Merging Perspectives: The Open-ended Nature of Brittens Parable Art and the Cantata Misericordium Op. 69

Dean Jobin-Bevans


Benjamin Britten (1913-1976) was a pacifist who expressed his beliefs in many works throughout his career. His most important pacifist composition, the War Requiem (1961), inserted anti-war poetry by Wilfred Owen between the movements of the Latin Requiem Mass. The Cantata Misericordium, scored for mixed chorus, tenor, and baritone soloists, is a musical telling of the biblical story of the Parable of the Good Samaritan with its universal message of brotherly love and compassion. The Cantata, commissioned for the centenary of the Red Cross in 1963, is Brittens first vocal work composed after the War Requiem. While much has been written about the War Requiem, no one has examined the open-ended nature of the message of the Cantata Misericordium Op. 69.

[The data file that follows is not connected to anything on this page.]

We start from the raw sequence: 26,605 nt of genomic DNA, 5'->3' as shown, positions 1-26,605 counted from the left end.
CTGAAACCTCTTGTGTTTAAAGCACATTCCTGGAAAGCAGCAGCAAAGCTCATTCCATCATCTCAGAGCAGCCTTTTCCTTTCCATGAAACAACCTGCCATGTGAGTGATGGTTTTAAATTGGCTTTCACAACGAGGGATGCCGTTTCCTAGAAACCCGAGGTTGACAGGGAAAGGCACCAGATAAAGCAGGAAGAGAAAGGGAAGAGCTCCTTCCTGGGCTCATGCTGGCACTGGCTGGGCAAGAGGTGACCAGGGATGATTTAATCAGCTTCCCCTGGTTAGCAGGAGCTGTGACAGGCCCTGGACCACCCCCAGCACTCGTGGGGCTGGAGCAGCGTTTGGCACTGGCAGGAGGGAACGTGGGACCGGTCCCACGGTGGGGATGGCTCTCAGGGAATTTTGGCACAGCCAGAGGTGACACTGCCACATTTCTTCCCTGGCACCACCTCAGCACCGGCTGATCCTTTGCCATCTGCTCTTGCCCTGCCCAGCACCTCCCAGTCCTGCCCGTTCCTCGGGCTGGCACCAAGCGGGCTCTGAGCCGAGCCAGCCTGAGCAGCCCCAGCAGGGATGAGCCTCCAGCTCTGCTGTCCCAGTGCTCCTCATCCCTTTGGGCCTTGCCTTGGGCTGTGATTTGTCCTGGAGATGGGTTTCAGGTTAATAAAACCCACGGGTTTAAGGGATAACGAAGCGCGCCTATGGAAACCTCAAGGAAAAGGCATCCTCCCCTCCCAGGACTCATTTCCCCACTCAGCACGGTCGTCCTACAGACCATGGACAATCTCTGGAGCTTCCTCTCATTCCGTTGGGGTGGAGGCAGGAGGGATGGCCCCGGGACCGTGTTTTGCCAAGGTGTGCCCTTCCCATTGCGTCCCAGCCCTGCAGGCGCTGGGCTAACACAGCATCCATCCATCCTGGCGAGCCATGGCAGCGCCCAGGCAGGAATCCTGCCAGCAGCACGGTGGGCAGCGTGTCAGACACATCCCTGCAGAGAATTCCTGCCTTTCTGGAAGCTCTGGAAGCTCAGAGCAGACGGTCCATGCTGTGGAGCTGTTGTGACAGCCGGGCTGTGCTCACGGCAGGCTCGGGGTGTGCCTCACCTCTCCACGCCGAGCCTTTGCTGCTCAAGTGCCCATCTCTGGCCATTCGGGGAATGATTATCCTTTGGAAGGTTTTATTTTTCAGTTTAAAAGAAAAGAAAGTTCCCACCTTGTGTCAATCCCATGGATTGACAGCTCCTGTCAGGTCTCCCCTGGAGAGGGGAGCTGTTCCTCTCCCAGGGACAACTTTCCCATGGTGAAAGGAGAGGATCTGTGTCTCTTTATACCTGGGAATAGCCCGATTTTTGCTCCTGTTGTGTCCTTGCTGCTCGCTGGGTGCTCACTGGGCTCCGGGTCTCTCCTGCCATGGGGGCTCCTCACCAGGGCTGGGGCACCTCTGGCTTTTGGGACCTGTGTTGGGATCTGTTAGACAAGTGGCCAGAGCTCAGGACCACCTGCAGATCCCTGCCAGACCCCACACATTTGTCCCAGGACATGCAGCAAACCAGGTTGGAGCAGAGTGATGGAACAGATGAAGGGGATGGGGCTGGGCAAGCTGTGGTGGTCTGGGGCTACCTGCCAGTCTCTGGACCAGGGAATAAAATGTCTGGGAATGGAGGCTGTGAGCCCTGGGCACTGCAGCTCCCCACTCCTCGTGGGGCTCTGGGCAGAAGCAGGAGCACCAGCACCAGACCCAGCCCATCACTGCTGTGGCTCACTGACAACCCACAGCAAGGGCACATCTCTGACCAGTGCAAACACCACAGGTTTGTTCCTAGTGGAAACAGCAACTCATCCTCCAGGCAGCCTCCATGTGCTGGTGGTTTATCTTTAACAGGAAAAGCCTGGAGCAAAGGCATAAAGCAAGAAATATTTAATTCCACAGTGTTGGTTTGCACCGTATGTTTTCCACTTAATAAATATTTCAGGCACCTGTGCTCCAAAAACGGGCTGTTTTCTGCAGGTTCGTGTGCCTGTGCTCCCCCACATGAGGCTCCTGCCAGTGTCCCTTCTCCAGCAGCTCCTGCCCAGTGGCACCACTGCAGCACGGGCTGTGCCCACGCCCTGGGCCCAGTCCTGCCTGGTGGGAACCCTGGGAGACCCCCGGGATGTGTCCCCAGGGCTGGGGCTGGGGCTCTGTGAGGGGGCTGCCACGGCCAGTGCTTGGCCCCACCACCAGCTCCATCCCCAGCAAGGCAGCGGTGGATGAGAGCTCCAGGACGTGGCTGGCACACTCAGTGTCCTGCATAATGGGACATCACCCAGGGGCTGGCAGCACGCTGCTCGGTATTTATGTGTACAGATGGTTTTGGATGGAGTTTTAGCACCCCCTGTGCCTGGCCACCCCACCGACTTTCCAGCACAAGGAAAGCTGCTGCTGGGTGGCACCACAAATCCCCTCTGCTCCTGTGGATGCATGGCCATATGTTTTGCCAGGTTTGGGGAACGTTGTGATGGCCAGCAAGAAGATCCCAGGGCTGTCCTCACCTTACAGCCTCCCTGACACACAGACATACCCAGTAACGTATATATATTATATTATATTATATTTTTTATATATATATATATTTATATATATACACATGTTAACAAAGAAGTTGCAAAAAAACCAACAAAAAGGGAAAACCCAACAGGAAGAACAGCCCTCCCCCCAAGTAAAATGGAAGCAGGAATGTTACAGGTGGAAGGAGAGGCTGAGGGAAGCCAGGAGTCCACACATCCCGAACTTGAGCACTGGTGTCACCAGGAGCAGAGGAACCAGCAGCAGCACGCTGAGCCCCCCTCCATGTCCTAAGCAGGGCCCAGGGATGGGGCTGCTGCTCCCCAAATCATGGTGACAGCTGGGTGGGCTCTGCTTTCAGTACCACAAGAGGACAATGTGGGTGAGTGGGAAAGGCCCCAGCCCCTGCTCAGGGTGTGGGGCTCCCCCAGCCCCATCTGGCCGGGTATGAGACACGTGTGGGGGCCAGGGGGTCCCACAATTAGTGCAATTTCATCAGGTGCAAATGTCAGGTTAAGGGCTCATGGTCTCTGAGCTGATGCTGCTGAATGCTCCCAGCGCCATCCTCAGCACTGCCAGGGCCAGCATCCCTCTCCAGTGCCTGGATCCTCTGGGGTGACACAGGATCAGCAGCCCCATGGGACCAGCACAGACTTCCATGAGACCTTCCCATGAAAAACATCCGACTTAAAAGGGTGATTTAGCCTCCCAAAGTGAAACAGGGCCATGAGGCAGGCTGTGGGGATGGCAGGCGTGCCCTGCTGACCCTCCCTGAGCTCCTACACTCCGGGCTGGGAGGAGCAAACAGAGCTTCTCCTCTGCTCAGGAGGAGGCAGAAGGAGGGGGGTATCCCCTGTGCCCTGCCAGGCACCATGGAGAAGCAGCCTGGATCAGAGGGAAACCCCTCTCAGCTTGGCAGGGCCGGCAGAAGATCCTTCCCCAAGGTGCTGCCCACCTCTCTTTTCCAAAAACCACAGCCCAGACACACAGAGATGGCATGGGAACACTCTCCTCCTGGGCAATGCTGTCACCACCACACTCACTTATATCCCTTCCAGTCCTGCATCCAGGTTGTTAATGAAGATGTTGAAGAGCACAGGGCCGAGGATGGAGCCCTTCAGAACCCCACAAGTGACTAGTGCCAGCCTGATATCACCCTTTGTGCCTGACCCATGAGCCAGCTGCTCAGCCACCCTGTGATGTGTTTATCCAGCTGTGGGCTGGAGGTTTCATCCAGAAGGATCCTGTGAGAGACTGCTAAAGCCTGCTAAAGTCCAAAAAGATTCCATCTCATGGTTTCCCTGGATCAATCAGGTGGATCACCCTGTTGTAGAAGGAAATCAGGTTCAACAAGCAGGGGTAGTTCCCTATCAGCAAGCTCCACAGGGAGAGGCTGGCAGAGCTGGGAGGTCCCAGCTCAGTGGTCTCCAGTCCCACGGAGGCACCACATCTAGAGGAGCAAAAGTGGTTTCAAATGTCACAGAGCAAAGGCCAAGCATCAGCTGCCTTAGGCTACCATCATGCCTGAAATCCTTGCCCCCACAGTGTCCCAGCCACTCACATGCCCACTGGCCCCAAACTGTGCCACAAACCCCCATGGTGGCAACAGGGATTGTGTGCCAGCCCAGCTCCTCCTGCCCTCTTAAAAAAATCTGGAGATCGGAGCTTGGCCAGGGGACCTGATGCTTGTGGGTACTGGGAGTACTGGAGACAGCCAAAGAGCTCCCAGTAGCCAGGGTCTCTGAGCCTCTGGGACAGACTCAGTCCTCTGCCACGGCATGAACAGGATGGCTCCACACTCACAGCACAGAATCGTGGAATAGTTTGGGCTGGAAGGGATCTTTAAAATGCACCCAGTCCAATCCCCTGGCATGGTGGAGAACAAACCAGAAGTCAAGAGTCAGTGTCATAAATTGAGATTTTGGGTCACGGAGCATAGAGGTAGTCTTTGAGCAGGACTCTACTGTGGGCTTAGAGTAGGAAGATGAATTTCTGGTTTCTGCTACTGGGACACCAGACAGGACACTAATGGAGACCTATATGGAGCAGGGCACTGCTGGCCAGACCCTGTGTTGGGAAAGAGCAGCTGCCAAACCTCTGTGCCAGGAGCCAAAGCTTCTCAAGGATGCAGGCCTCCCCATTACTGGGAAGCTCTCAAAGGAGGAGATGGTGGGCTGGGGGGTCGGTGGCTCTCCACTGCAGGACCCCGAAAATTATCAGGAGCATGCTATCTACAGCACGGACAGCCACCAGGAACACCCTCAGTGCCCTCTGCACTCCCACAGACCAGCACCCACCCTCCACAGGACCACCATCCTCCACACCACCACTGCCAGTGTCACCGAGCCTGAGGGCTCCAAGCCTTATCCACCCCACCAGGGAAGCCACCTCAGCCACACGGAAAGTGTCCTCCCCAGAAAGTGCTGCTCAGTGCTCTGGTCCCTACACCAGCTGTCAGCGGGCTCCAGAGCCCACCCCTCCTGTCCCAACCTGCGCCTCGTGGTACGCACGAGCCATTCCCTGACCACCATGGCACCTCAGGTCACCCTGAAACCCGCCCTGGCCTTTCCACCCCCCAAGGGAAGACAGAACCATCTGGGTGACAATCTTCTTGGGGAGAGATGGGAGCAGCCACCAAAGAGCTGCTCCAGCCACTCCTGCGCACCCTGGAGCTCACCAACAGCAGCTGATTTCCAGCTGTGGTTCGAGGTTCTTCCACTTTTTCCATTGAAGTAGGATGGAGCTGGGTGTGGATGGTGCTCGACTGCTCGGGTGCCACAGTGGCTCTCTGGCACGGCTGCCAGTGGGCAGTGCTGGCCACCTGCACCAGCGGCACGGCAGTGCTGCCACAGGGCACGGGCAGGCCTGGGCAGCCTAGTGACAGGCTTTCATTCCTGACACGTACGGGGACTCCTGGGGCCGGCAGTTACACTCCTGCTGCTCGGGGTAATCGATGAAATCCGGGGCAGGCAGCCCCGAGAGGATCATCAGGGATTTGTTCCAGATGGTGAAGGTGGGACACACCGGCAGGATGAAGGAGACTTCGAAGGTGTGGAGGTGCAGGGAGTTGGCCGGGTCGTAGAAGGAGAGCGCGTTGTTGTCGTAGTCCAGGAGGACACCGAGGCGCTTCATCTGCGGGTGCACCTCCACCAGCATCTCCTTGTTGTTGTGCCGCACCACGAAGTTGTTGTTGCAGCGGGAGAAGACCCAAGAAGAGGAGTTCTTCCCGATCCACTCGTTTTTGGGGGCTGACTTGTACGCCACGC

I will support the position of an open-ended nature of the message of tolerance within the framework of the Cantata Misericordium in three stages of discussion: First, I propose to present a comparison of Patrick Wilkinsons Latin libretto with the original biblical story, exploring reasons for the differences. The most significant departure from the simple biblical narrative is the expanded text assigned to the voice of the chorus, who pass judgment on the actions of the Priest and Levite, and at the close of the Cantata deliver the message of tolerance. Second, I propose to examine the manifestation of queer identity in the allegorical language and formal musical detail of the work. Philip Brett has shown how pacifism and homosexuality were closely linked in Brittens own life as equally deviant in British society. In the story of the Cantata, queer subtexts can be located in the characters of the social outcast (the Traveller) and the compassionate stranger (the Samaritan) who refuses to conform to social expectations. Themes of isolation and conflicting perspectives are also expressed through tonal ambiguity, both within motivic units and in the large-scale tonal plan. Third, I propose to explore Brittens use of the parable format as a didactic tool for the delivery of the open-ended message of the parable. I will draw upon the work of the English musicologist, Philip Rupprecht, who uses speech-act theory to analyze the rhetorical effects of dramatic music. In particular, I will discuss the representation of different characters in solo and chorus voices, in order to examine how the parable works on the listening audience.

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